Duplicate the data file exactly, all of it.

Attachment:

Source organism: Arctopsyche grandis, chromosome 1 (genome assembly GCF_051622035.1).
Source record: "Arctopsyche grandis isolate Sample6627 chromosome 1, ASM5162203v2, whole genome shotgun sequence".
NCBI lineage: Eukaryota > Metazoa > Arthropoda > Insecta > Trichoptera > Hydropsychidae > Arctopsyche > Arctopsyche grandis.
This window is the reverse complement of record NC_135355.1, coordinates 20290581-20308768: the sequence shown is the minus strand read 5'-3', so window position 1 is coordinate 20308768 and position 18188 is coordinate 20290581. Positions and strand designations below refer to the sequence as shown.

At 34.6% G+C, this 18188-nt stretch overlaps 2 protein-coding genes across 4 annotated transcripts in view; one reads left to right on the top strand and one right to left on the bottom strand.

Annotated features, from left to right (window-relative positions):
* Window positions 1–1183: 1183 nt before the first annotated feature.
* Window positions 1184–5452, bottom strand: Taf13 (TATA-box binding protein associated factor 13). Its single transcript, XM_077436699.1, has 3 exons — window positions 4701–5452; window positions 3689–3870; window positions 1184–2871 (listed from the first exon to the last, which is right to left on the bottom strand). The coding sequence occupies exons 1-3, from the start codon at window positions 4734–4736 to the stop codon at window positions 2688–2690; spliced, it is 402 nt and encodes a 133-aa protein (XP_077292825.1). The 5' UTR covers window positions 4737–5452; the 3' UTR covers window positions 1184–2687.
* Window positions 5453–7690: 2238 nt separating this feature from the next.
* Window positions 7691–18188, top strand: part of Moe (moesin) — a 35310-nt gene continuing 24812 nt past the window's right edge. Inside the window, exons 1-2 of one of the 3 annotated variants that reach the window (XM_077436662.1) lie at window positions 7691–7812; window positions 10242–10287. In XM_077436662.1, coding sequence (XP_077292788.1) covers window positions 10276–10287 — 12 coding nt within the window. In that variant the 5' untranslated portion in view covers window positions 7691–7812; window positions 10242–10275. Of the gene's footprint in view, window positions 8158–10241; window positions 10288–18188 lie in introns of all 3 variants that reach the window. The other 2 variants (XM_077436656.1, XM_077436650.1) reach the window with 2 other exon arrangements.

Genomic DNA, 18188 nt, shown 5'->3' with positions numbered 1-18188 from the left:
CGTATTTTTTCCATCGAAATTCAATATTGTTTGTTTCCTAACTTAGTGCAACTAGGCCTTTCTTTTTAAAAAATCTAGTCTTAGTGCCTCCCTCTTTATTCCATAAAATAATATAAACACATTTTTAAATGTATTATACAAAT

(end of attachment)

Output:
Source organism: Arctopsyche grandis, chromosome 1 (genome assembly GCF_051622035.1).
Source record: "Arctopsyche grandis isolate Sample6627 chromosome 1, ASM5162203v2, whole genome shotgun sequence".
NCBI lineage: Eukaryota > Metazoa > Arthropoda > Insecta > Trichoptera > Hydropsychidae > Arctopsyche > Arctopsyche grandis.
This window is the reverse complement of record NC_135355.1, coordinates 20290581-20308768: the sequence shown is the minus strand read 5'-3', so window position 1 is coordinate 20308768 and position 18188 is coordinate 20290581. Positions and strand designations below refer to the sequence as shown.

At 34.6% G+C, this 18188-nt stretch overlaps 2 protein-coding genes across 4 annotated transcripts in view; one reads left to right on the top strand and one right to left on the bottom strand.

Annotated features, from left to right (window-relative positions):
* Window positions 1–1183: 1183 nt before the first annotated feature.
* Window positions 1184–5452, bottom strand: Taf13 (TATA-box binding protein associated factor 13). Its single transcript, XM_077436699.1, has 3 exons — window positions 4701–5452; window positions 3689–3870; window positions 1184–2871 (listed from the first exon to the last, which is right to left on the bottom strand). The coding sequence occupies exons 1-3, from the start codon at window positions 4734–4736 to the stop codon at window positions 2688–2690; spliced, it is 402 nt and encodes a 133-aa protein (XP_077292825.1). The 5' UTR covers window positions 4737–5452; the 3' UTR covers window positions 1184–2687.
* Window positions 5453–7690: 2238 nt separating this feature from the next.
* Window positions 7691–18188, top strand: part of Moe (moesin) — a 35310-nt gene continuing 24812 nt past the window's right edge. Inside the window, exons 1-2 of one of the 3 annotated variants that reach the window (XM_077436662.1) lie at window positions 7691–7812; window positions 10242–10287. In XM_077436662.1, coding sequence (XP_077292788.1) covers window positions 10276–10287 — 12 coding nt within the window. In that variant the 5' untranslated portion in view covers window positions 7691–7812; window positions 10242–10275. Of the gene's footprint in view, window positions 8158–10241; window positions 10288–18188 lie in introns of all 3 variants that reach the window. The other 2 variants (XM_077436656.1, XM_077436650.1) reach the window with 2 other exon arrangements.

Genomic DNA, 18188 nt, shown 5'->3' with positions numbered 1-18188 from the left:
CGTATTTTTTCCATCGAAATTCAATATTGTTTGTTTCCTAACTTAGTGCAACTAGGCCTTTCTTTTTAAAAAATCTAGTCTTAGTGCCTCCCTCTTTATTCCATAAAATAATATAAACACATTTTTAAATGTATTATACAAAT